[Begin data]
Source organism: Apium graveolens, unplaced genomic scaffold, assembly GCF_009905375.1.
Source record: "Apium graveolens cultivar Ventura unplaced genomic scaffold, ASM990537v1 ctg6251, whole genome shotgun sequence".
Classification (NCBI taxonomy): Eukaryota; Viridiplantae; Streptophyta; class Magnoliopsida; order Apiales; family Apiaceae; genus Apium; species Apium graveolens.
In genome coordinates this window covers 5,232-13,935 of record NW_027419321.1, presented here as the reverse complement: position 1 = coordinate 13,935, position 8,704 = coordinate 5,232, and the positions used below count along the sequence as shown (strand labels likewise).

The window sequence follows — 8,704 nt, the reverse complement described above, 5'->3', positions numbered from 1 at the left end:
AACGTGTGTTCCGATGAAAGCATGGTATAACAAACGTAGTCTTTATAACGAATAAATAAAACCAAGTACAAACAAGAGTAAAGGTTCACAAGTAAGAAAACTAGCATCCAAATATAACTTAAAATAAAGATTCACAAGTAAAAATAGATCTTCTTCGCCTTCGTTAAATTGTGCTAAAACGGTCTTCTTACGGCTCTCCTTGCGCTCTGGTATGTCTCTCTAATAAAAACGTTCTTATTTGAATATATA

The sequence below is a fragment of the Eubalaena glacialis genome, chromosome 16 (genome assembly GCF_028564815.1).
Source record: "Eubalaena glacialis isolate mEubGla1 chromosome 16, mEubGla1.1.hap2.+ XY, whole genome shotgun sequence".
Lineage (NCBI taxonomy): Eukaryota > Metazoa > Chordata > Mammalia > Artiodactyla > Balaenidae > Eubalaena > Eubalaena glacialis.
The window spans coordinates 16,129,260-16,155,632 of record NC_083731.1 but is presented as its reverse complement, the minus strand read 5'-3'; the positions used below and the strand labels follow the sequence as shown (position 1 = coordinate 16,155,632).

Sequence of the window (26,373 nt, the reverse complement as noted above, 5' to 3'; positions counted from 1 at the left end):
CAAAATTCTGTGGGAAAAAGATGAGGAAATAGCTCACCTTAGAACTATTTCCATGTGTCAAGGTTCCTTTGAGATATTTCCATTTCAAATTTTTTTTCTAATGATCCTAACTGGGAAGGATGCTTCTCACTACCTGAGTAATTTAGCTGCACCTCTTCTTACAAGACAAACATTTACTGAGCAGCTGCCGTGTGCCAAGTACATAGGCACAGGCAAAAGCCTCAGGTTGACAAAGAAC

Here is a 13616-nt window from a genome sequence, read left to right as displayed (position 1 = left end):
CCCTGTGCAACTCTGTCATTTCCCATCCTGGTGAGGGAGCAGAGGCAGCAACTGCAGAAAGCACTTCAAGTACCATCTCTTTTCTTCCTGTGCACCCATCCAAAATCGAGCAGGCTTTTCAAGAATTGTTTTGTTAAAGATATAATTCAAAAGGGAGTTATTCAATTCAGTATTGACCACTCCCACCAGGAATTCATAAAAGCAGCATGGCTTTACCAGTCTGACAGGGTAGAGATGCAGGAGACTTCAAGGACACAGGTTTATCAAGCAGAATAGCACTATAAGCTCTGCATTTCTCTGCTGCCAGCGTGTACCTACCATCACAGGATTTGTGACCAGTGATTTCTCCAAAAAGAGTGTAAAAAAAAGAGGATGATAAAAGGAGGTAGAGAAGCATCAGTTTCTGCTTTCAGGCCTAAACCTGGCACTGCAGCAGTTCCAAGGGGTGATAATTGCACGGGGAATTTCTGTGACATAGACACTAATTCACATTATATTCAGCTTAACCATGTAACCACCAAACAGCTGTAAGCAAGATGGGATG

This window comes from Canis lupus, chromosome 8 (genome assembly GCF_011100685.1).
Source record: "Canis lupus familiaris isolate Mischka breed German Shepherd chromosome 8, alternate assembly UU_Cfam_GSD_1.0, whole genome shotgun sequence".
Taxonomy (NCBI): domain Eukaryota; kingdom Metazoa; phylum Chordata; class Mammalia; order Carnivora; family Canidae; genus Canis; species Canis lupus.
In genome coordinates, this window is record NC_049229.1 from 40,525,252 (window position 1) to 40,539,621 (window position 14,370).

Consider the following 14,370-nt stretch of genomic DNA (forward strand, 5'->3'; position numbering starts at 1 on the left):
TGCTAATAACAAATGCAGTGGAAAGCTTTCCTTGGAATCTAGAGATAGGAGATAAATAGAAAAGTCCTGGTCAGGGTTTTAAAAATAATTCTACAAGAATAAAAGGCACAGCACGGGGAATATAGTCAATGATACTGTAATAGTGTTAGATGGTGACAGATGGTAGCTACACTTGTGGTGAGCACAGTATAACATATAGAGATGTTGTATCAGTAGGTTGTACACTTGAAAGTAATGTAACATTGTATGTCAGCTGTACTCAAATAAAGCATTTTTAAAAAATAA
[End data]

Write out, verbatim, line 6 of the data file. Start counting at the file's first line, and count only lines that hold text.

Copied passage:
AACGTGTGTTCCGATGAAAGCATGGTATAACAAACGTAGTCTTTATAACGAATAAATAAAACCAAGTACAAACAAGAGTAAAGGTTCACAAGTAAGAAAACTAGCATCCAAATATAACTTAAAATAAAGATTCACAAGTAAAAATAGATCTTCTTCGCCTTCGTTAAATTGTGCTAAAACGGTCTTCTTACGGCTCTCCTTGCGCTCTGGTATGTCTCTCTAATAAAAACGTTCTTATTTGAATATATA